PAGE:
Heart pump pioneer has a cafe named after his efforts

A Preston engineer who invented a pioneering piece of medical equipment for use in heart surgery more than 40 years ago has been honoured for his creation.

Norman Fragle, 83, was a senior engineer with the British Aircraft Corporation, now called BAE SYSTEMS, in the early 1960s.

He designed and built an innovative blood pump machine for heart, lung and bypass operations after seeing his son Leslie, then six, suffer from heart problems.

A cafe has been named in Norman's honour at the Lancashire Cardiac Centre, based at Blackpool Victoria Hospital.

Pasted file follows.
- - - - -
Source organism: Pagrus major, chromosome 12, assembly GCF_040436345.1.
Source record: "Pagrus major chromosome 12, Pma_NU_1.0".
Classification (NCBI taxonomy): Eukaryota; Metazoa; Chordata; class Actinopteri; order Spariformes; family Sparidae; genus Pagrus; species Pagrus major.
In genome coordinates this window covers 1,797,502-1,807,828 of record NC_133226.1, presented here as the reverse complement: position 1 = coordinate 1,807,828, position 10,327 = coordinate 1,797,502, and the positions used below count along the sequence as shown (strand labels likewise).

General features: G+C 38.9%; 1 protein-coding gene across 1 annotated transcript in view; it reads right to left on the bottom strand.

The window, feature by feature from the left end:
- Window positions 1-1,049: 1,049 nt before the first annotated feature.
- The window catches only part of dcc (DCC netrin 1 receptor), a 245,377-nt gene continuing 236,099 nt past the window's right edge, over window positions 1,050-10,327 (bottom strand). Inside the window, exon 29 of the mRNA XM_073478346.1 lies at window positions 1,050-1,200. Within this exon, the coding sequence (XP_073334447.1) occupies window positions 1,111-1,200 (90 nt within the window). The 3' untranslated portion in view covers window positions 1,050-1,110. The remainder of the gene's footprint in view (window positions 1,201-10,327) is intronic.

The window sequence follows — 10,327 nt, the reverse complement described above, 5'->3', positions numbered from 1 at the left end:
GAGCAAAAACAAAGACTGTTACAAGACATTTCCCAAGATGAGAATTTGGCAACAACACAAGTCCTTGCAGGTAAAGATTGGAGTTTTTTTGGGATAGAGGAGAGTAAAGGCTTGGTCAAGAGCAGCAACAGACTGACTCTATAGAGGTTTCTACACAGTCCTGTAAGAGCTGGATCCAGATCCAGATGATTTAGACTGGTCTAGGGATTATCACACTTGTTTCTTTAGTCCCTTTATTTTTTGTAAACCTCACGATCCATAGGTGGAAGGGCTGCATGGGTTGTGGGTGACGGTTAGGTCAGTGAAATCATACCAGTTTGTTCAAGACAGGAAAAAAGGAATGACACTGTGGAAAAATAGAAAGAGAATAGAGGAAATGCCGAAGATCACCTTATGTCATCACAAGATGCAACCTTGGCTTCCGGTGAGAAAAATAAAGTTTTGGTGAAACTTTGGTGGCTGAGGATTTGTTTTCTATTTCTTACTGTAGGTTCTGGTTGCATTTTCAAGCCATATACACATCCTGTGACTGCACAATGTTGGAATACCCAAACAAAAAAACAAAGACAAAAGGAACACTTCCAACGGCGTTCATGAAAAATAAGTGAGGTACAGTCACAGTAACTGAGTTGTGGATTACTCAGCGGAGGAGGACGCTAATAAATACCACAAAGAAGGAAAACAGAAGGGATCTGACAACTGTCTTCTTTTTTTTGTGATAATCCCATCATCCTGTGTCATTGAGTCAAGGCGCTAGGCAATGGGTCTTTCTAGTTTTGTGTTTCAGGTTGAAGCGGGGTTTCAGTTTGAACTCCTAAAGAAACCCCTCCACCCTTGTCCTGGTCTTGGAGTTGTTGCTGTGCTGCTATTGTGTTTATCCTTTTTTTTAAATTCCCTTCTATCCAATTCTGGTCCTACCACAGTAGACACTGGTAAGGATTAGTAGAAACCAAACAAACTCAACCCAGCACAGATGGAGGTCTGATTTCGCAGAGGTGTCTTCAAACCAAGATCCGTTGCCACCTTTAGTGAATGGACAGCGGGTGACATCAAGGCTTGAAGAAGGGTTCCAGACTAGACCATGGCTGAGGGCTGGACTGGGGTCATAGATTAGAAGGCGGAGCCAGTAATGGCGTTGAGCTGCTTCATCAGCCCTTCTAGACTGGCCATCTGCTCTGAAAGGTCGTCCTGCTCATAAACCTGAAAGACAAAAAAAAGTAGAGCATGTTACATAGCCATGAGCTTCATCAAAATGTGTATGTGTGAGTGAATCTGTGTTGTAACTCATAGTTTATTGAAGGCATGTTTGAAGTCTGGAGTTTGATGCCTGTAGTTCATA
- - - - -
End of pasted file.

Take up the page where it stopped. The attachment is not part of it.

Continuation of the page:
Norman, who lives in Fulwood and is widowed after wife Frances died of kidney failure in 1992, said: "I became very interested in heart surgery when Leslie, who is now 54, suffered problems as a young boy.  Leslie suffered from what was just known as a hole in the heart and it was restricting his growth so he needed an operation."

The heart pump Norman created helped take blood from the body and oxygenate it before putting it back into the body and helped surgeons operate for longer.

Lancashire Evening Post   -   11 June 2009

Photo: Norman Fragle opens the Cafe with, from left, cardiologist Dr Graham Goode, son Leslie Fragle and Mark Chapman, of the Lancashire Cardiac Centre